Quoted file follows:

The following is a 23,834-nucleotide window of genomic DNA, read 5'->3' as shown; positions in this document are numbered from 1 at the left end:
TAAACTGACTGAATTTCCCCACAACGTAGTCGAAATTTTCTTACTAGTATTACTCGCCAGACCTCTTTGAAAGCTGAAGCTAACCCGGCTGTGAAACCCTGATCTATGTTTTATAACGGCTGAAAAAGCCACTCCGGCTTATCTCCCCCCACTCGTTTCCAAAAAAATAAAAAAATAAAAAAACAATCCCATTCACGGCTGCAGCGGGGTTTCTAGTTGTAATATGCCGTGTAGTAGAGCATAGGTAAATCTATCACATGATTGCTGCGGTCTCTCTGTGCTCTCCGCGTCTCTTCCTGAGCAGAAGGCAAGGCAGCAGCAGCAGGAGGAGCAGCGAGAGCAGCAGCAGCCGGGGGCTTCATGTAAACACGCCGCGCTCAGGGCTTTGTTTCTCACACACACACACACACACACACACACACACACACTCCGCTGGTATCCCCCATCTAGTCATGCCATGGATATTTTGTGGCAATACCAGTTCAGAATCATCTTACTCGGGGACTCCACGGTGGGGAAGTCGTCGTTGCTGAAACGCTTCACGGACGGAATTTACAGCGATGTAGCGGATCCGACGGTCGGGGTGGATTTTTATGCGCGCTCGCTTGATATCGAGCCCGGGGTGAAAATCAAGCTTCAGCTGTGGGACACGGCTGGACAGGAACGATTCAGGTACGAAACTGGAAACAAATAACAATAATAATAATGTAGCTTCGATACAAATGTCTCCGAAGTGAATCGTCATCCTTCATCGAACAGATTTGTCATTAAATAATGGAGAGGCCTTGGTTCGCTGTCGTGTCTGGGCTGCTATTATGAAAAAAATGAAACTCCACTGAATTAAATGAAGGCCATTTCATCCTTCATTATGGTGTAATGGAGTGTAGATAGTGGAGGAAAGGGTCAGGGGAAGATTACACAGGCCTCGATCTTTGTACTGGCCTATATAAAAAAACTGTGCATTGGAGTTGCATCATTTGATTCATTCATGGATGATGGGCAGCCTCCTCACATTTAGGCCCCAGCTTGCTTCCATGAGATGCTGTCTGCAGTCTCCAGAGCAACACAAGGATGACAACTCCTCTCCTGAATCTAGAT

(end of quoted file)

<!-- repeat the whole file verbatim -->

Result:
The following is a 23,834-nucleotide window of genomic DNA, read 5'->3' as shown; positions in this document are numbered from 1 at the left end:
TAAACTGACTGAATTTCCCCACAACGTAGTCGAAATTTTCTTACTAGTATTACTCGCCAGACCTCTTTGAAAGCTGAAGCTAACCCGGCTGTGAAACCCTGATCTATGTTTTATAACGGCTGAAAAAGCCACTCCGGCTTATCTCCCCCCACTCGTTTCCAAAAAAATAAAAAAATAAAAAAACAATCCCATTCACGGCTGCAGCGGGGTTTCTAGTTGTAATATGCCGTGTAGTAGAGCATAGGTAAATCTATCACATGATTGCTGCGGTCTCTCTGTGCTCTCCGCGTCTCTTCCTGAGCAGAAGGCAAGGCAGCAGCAGCAGGAGGAGCAGCGAGAGCAGCAGCAGCCGGGGGCTTCATGTAAACACGCCGCGCTCAGGGCTTTGTTTCTCACACACACACACACACACACACACACACACACACTCCGCTGGTATCCCCCATCTAGTCATGCCATGGATATTTTGTGGCAATACCAGTTCAGAATCATCTTACTCGGGGACTCCACGGTGGGGAAGTCGTCGTTGCTGAAACGCTTCACGGACGGAATTTACAGCGATGTAGCGGATCCGACGGTCGGGGTGGATTTTTATGCGCGCTCGCTTGATATCGAGCCCGGGGTGAAAATCAAGCTTCAGCTGTGGGACACGGCTGGACAGGAACGATTCAGGTACGAAACTGGAAACAAATAACAATAATAATAATGTAGCTTCGATACAAATGTCTCCGAAGTGAATCGTCATCCTTCATCGAACAGATTTGTCATTAAATAATGGAGAGGCCTTGGTTCGCTGTCGTGTCTGGGCTGCTATTATGAAAAAAATGAAACTCCACTGAATTAAATGAAGGCCATTTCATCCTTCATTATGGTGTAATGGAGTGTAGATAGTGGAGGAAAGGGTCAGGGGAAGATTACACAGGCCTCGATCTTTGTACTGGCCTATATAAAAAAACTGTGCATTGGAGTTGCATCATTTGATTCATTCATGGATGATGGGCAGCCTCCTCACATTTAGGCCCCAGCTTGCTTCCATGAGATGCTGTCTGCAGTCTCCAGAGCAACACAAGGATGACAACTCCTCTCCTGAATCTAGAT